Former Secretary of State Hillary Clinton's statement at the United Nations Tuesday was vintage Hillary: She was self-righteous, secretive, arrogant, angry, stubborn, legalistic and unconvincing.
But underscoring her comments is the fact that her entire defense rests one implausible premise: that she can be trusted.
Clinton said she won't allow an examination of her private email server. We have to trust her that none of the emails on it concerned classified material.
She said she wouldn't consider allowing an outsider to review the emails and decide if the correct ones had been turned over.
She also would not tell who made the decision as to which emails would be turned over to the State Department.
In addition, she revealed that she destroyed half of the emails, the ones she, not an impartial reviewer, considered unrelated to official State Department business.
Normally, this strategy of concealment and delay would be effective; it has proven to be in all past Clinton scandals. Our patience with the questions and the prosecutor become frayed and we move on and forget it ever happened.
But this scandal has a time limit, unlike all her others. If it is not resolved until after the summer, the American public will not simply wait longer.
Democrats will demand that there be an understudy to Clinton for the party's presidential nomination in 2016. Facing the possibility that the emails, when fully disclosed, and the server, when subpoenaed, will prove incriminating is too dangerous a gamble to play during a presidential election. Democrats will demand certainty, and will only have confidence in her candidacy if she has met that standard. Otherwise, the pressure to put Elizabeth Warren, at least, on the ballot as an alternative will mount.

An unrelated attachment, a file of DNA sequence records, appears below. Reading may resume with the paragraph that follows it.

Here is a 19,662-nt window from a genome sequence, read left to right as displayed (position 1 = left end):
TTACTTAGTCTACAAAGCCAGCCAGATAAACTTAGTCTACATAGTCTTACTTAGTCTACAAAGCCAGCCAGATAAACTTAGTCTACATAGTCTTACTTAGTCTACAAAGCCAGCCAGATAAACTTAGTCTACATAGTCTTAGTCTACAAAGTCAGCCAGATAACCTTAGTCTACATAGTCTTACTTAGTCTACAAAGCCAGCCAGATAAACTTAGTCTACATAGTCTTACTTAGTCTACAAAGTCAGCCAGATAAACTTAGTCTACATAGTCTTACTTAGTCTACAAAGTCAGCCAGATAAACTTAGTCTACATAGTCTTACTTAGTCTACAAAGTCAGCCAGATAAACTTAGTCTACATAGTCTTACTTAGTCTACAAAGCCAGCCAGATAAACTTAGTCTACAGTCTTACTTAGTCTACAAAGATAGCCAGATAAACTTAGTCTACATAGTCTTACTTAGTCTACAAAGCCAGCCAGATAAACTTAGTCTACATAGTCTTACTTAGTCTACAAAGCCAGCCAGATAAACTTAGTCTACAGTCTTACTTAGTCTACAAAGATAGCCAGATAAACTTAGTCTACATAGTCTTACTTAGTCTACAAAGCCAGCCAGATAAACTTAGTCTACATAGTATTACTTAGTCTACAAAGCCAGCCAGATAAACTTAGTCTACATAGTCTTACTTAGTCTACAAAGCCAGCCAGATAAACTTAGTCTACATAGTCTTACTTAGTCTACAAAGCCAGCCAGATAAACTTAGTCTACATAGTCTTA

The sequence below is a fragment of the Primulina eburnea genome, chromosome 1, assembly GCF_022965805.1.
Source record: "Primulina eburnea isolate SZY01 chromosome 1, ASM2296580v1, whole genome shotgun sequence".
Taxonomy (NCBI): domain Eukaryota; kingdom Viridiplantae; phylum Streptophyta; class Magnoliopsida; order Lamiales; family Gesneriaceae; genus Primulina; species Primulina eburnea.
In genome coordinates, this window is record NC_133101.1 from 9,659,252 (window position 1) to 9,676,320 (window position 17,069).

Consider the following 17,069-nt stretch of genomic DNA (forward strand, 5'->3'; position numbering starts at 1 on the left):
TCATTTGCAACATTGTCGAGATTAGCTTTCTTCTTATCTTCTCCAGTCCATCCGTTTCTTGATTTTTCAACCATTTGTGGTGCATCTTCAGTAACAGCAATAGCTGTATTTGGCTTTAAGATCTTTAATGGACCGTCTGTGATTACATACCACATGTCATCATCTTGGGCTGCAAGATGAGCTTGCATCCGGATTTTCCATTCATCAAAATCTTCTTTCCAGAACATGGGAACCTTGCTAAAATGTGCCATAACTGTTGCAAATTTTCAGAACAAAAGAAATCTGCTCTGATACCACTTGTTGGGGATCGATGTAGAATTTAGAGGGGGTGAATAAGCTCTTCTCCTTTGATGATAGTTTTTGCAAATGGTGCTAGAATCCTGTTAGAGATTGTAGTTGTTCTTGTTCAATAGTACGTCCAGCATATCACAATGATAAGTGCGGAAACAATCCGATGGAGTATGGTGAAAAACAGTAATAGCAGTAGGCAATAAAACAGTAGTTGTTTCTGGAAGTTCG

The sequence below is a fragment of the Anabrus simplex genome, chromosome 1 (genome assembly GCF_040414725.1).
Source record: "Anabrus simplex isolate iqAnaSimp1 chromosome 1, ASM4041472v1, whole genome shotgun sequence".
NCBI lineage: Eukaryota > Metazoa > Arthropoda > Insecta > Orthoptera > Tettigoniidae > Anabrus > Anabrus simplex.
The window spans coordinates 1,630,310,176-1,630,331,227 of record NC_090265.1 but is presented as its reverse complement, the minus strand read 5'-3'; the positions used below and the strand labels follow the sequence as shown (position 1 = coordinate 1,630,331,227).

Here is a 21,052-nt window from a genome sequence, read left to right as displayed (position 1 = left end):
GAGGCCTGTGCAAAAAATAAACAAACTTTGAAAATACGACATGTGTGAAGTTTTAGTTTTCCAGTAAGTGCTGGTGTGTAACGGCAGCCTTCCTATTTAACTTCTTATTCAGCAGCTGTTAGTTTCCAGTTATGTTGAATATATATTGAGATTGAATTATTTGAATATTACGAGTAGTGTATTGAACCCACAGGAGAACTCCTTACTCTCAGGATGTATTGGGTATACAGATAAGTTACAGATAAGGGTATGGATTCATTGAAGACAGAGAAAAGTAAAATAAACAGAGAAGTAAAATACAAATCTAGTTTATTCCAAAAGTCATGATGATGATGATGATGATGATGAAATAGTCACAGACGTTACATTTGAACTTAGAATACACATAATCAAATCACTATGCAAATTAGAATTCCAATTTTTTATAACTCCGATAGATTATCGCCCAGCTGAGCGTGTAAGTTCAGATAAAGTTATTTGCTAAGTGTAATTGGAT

Clinton contended in her press event that she complied with State Department regulations because the recipients of her emails kept their correspondence on government servers. This belies the fact that in so doing, she made it almost impossible to discover what was in the emails. What's a congressional committee to do, subpoena every government employee to determine if they received any of Clinton's emails?
Previously, Clinton's office had indicated that 90 percent of the emails had been sent to State Department employees, where they would presumably be stored in State Department systems. But what about the other 10 percent? If they were sent to non-State Department employees or even foreigners, there would be no record.
And her claim that she was motivated by convenience to consolidate all her personal emails with those concerning State business was not at all credible. It is very simple to maintain two email accounts in one device. No extra space in her pocketbook needed.
Was this performance designed to make us trust her? Is there anyone in the United States who believes that Clinton, alone among the Cabinet, chose to email on a private server because she didn't want to carry around two devices? She who travels with aides on special planes and rarely carries her own luggage or even her large designer purses?
Who would not harbor suspicions that convenience was not her priority and that secrecy was?
How will this affair play out? The State Department will turn over the selected emails to Rep. Trey Gowdy's Benghazi committee. He will find that many of those emails that had been deleted were relevant and should have been produced. A push-pull will ensue, and eventually we will see all the emails and Clinton will take an enormous hit.
And, if Warren isn't on the ballot, so will the entire Democratic Party.